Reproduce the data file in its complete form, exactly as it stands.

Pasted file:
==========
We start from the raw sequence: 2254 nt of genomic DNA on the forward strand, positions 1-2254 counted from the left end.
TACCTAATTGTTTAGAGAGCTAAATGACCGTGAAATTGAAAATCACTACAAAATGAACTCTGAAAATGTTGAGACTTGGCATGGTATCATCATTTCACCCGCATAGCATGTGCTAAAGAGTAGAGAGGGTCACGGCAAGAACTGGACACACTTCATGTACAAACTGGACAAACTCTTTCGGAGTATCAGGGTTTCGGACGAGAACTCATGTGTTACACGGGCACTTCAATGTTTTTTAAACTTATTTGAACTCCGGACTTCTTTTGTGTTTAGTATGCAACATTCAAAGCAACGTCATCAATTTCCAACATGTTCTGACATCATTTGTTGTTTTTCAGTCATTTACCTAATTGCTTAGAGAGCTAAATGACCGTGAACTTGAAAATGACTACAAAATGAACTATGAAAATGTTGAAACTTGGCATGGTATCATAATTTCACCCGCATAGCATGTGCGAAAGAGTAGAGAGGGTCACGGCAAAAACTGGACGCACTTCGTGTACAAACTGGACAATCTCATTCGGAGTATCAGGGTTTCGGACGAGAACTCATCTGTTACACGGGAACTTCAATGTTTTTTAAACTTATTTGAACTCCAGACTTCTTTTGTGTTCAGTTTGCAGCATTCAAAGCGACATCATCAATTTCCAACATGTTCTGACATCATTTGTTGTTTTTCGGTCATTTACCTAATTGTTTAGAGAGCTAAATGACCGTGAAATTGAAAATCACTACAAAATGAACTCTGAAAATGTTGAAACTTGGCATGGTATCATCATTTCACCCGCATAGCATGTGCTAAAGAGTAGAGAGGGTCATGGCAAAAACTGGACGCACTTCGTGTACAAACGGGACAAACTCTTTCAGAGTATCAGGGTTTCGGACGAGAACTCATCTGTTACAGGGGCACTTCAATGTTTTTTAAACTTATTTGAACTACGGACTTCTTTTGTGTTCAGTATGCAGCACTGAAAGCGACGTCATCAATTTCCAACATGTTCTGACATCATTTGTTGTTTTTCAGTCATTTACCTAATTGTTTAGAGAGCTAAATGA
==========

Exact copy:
We start from the raw sequence: 2254 nt of genomic DNA on the forward strand, positions 1-2254 counted from the left end.
TACCTAATTGTTTAGAGAGCTAAATGACCGTGAAATTGAAAATCACTACAAAATGAACTCTGAAAATGTTGAGACTTGGCATGGTATCATCATTTCACCCGCATAGCATGTGCTAAAGAGTAGAGAGGGTCACGGCAAGAACTGGACACACTTCATGTACAAACTGGACAAACTCTTTCGGAGTATCAGGGTTTCGGACGAGAACTCATGTGTTACACGGGCACTTCAATGTTTTTTAAACTTATTTGAACTCCGGACTTCTTTTGTGTTTAGTATGCAACATTCAAAGCAACGTCATCAATTTCCAACATGTTCTGACATCATTTGTTGTTTTTCAGTCATTTACCTAATTGCTTAGAGAGCTAAATGACCGTGAACTTGAAAATGACTACAAAATGAACTATGAAAATGTTGAAACTTGGCATGGTATCATAATTTCACCCGCATAGCATGTGCGAAAGAGTAGAGAGGGTCACGGCAAAAACTGGACGCACTTCGTGTACAAACTGGACAATCTCATTCGGAGTATCAGGGTTTCGGACGAGAACTCATCTGTTACACGGGAACTTCAATGTTTTTTAAACTTATTTGAACTCCAGACTTCTTTTGTGTTCAGTTTGCAGCATTCAAAGCGACATCATCAATTTCCAACATGTTCTGACATCATTTGTTGTTTTTCGGTCATTTACCTAATTGTTTAGAGAGCTAAATGACCGTGAAATTGAAAATCACTACAAAATGAACTCTGAAAATGTTGAAACTTGGCATGGTATCATCATTTCACCCGCATAGCATGTGCTAAAGAGTAGAGAGGGTCATGGCAAAAACTGGACGCACTTCGTGTACAAACGGGACAAACTCTTTCAGAGTATCAGGGTTTCGGACGAGAACTCATCTGTTACAGGGGCACTTCAATGTTTTTTAAACTTATTTGAACTACGGACTTCTTTTGTGTTCAGTATGCAGCACTGAAAGCGACGTCATCAATTTCCAACATGTTCTGACATCATTTGTTGTTTTTCAGTCATTTACCTAATTGTTTAGAGAGCTAAATGA